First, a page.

Basic Principles of Natural Balance
The skills and understanding that are required for the overall practice of hoof care in horses covers a broad spectrum. From blacksmithing and metal work, to horse handling and customer care, a farrier’s job is multifaceted. With that in mind, the tools and information that farriers use on a day to day basis need to be dependable, practical and applicable for every horse in their care. Being able to effectively evaluate the horse, its movement and each foot as an individual, and then use their tools and knowledge to service the needs of that horse throughout its life, is of paramount importance. The principles and guidelines that make up the practice of Natural Balance offer some tools and solutions to common problems that can benefit most horses and most farriers.
The overall objective of Natural Balance is to utilize the latest and most practical scientific information for the welfare of the equine foot. An important and more specific goal of Natural Balance is to recognize and treat hoof capsule distortion before these distortions create pathologies that in turn result in lameness, or before hoof distortion negatively effect performance. In order to recognize, treat and/or ultimately avoid these distortions from happening, we have found it important to establish landmarks from the solar surface that are static in their relationship to the Distal Phalanx (DP) for the purpose of achieving lateral/medial and dorsal/palmar hoof balance. Recent radiographic and MRI studies have shown that the widest part of the foot maintains its relationship to the DP. From that static reference, as well as results from recent histological and anatomical studies, a trimming and shoeing protocol has been developed that will maintain the dorsal aspect of the hoof wall with respect to correcting and avoiding hoof capsule distortion, protecting the fragile border of the DP, maintaining equilibrium within the Distal Interphalangeal (DIP) joint, and optimally supporting the DP. At the same time, it is equally important to optimize the efficiency of the caudal aspect of the hoof and create maximum surface area by removing heel distortions which cause heel pain and other pathologies that in turn lead to a toe-first landing. As previously suspected and current research has supported, a toe-first landing is a primary cause of DIP joint, distal sesamoid bone and impar ligament trauma. With that in mind, the guidelines of Natural Balance place the primary focus on utilization of the frog buttresses, digital cushion and lateral cartilages for the assistance in proprioception, supporting and aligning the DIP joint, and optimizing energy dissipation upon landing and loading.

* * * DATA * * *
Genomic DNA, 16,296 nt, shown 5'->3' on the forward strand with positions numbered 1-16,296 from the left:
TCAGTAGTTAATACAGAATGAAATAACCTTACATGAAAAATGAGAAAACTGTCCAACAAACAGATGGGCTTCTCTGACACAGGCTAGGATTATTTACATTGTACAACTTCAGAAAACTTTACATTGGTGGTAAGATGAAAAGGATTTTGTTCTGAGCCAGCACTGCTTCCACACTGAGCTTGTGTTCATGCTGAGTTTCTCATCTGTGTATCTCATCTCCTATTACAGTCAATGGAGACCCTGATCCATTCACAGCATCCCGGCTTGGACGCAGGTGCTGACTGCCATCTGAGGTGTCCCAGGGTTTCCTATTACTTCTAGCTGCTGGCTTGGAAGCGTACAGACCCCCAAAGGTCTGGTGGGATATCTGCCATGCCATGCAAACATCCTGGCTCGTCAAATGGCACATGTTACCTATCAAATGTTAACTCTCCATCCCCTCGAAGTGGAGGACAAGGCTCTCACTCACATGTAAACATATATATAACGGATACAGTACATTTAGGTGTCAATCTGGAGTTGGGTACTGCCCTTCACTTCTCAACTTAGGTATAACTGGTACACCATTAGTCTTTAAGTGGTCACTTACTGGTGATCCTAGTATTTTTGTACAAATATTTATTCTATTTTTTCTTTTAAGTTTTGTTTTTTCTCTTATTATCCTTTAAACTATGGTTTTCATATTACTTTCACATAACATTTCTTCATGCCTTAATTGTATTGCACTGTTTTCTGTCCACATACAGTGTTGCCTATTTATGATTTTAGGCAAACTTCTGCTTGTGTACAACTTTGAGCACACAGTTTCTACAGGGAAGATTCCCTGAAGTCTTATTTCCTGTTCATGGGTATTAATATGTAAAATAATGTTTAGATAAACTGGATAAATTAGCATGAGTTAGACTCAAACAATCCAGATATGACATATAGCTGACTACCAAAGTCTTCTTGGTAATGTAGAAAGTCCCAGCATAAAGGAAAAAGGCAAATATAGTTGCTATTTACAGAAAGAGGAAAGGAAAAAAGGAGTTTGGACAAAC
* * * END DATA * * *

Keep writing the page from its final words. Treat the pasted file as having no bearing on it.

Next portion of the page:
Natural Balance trimming and shoeing consists of understanding that the sole is uniform in depth laterally medially distal to the DP, thus making it a good guide for M/L balance of the DP to the ground. The first step in Natural Balance hoof preparation consists of identifying the functional sole plane by removing chalky material from the sole, while preserving functional structures. We then identify the widest part of the foot, which is an important static reference relative to the DIP joint as well as the location of immobile bone structure into which curled heels can traumatize soft tissue. The hoof wall caudal to the widest part of the foot is trimmed first and to a level close to the functional sole, equal in depth on both sides. The bars are trimmed to straight horn to prevent crushing of the lateral cartilages against the static structures in the widest part of the foot. The hoof wall cranial to the widest part of the foot is trimmed to a level equal with the sole callus at the toe. Natural Balance utilizes certain areas of the sole callus to load share with the inner portion of the hoof wall. Using reliable references, the point of breakover of the shoe, or a rocker that is produced on a trimmed barefoot, is placed with respect to the tip of the DP, usually ranging between 5mm and 10mm cranial to the distal border of the DP, depending on the size of the foot. The foot is then finished so the dorsal wall is an equal thickness from the dorsal aspect of the distal phalanx and forms a straight line from the coronary band to the ground surface.